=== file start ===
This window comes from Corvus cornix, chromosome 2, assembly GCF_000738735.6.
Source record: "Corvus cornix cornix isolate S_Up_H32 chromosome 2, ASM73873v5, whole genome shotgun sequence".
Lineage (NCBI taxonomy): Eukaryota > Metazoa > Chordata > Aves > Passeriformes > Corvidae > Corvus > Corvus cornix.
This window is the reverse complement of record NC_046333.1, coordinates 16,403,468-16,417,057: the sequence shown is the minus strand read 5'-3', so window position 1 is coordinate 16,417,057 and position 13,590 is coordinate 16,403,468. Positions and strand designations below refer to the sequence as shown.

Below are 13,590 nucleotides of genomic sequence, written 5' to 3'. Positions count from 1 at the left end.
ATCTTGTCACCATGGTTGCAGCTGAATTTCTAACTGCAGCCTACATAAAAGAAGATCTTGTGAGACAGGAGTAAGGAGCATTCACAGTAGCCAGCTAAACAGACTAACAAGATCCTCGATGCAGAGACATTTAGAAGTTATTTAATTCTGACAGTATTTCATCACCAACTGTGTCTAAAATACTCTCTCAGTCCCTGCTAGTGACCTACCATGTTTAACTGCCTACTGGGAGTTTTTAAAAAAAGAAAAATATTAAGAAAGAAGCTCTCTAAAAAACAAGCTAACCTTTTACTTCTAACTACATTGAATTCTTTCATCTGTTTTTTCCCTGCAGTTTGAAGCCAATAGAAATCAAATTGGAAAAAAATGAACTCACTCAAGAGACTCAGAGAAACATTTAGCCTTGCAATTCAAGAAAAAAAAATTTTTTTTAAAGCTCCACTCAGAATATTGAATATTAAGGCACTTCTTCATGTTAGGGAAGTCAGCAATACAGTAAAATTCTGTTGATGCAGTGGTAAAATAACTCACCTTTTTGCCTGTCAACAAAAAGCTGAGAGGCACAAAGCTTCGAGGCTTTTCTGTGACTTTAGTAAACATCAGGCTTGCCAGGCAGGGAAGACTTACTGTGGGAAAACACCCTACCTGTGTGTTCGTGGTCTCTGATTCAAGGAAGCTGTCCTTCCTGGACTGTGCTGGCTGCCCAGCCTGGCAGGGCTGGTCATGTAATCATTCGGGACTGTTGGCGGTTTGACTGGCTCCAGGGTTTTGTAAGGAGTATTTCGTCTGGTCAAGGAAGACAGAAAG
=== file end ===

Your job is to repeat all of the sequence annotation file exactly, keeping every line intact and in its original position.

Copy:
This window comes from Corvus cornix, chromosome 2, assembly GCF_000738735.6.
Source record: "Corvus cornix cornix isolate S_Up_H32 chromosome 2, ASM73873v5, whole genome shotgun sequence".
Lineage (NCBI taxonomy): Eukaryota > Metazoa > Chordata > Aves > Passeriformes > Corvidae > Corvus > Corvus cornix.
This window is the reverse complement of record NC_046333.1, coordinates 16,403,468-16,417,057: the sequence shown is the minus strand read 5'-3', so window position 1 is coordinate 16,417,057 and position 13,590 is coordinate 16,403,468. Positions and strand designations below refer to the sequence as shown.

Below are 13,590 nucleotides of genomic sequence, written 5' to 3'. Positions count from 1 at the left end.
ATCTTGTCACCATGGTTGCAGCTGAATTTCTAACTGCAGCCTACATAAAAGAAGATCTTGTGAGACAGGAGTAAGGAGCATTCACAGTAGCCAGCTAAACAGACTAACAAGATCCTCGATGCAGAGACATTTAGAAGTTATTTAATTCTGACAGTATTTCATCACCAACTGTGTCTAAAATACTCTCTCAGTCCCTGCTAGTGACCTACCATGTTTAACTGCCTACTGGGAGTTTTTAAAAAAAGAAAAATATTAAGAAAGAAGCTCTCTAAAAAACAAGCTAACCTTTTACTTCTAACTACATTGAATTCTTTCATCTGTTTTTTCCCTGCAGTTTGAAGCCAATAGAAATCAAATTGGAAAAAAATGAACTCACTCAAGAGACTCAGAGAAACATTTAGCCTTGCAATTCAAGAAAAAAAAATTTTTTTTAAAGCTCCACTCAGAATATTGAATATTAAGGCACTTCTTCATGTTAGGGAAGTCAGCAATACAGTAAAATTCTGTTGATGCAGTGGTAAAATAACTCACCTTTTTGCCTGTCAACAAAAAGCTGAGAGGCACAAAGCTTCGAGGCTTTTCTGTGACTTTAGTAAACATCAGGCTTGCCAGGCAGGGAAGACTTACTGTGGGAAAACACCCTACCTGTGTGTTCGTGGTCTCTGATTCAAGGAAGCTGTCCTTCCTGGACTGTGCTGGCTGCCCAGCCTGGCAGGGCTGGTCATGTAATCATTCGGGACTGTTGGCGGTTTGACTGGCTCCAGGGTTTTGTAAGGAGTATTTCGTCTGGTCAAGGAAGACAGAAAG